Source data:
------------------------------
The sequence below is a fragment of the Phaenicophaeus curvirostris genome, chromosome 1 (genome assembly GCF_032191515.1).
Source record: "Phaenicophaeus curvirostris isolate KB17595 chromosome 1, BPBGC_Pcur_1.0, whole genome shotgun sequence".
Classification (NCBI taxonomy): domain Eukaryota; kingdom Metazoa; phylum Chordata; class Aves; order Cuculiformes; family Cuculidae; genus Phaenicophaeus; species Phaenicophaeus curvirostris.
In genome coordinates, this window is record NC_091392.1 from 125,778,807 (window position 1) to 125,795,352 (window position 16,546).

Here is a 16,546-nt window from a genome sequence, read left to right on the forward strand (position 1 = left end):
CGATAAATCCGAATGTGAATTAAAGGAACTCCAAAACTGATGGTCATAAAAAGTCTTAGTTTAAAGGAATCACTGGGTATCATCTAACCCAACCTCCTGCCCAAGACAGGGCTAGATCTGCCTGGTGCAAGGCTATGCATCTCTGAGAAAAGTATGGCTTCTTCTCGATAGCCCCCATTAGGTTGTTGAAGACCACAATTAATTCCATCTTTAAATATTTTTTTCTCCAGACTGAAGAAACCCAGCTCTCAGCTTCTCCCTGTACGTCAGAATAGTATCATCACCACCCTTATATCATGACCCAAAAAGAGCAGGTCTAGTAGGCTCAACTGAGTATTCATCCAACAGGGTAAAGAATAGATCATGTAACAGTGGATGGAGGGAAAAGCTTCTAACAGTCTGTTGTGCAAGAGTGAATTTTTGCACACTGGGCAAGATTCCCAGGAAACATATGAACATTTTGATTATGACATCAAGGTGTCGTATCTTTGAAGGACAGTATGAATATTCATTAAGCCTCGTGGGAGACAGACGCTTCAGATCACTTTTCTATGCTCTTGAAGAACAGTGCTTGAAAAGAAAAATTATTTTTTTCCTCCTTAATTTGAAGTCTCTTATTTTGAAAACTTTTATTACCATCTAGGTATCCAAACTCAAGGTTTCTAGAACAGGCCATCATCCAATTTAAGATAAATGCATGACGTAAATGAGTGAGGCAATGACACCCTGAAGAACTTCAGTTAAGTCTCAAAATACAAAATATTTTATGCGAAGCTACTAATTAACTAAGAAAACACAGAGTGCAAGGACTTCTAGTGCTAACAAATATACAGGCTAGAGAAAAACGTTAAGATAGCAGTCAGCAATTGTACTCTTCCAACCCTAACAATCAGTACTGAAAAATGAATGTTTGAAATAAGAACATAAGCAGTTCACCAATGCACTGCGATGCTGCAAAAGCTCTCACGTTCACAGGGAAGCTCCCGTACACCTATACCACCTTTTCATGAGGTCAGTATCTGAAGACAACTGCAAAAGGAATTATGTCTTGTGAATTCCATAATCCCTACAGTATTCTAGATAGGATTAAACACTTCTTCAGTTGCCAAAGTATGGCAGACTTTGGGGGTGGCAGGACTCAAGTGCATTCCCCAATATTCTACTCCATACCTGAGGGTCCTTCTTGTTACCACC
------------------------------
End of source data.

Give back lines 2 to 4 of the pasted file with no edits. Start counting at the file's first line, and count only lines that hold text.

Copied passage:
Source record: "Phaenicophaeus curvirostris isolate KB17595 chromosome 1, BPBGC_Pcur_1.0, whole genome shotgun sequence".
Classification (NCBI taxonomy): domain Eukaryota; kingdom Metazoa; phylum Chordata; class Aves; order Cuculiformes; family Cuculidae; genus Phaenicophaeus; species Phaenicophaeus curvirostris.
In genome coordinates, this window is record NC_091392.1 from 125,778,807 (window position 1) to 125,795,352 (window position 16,546).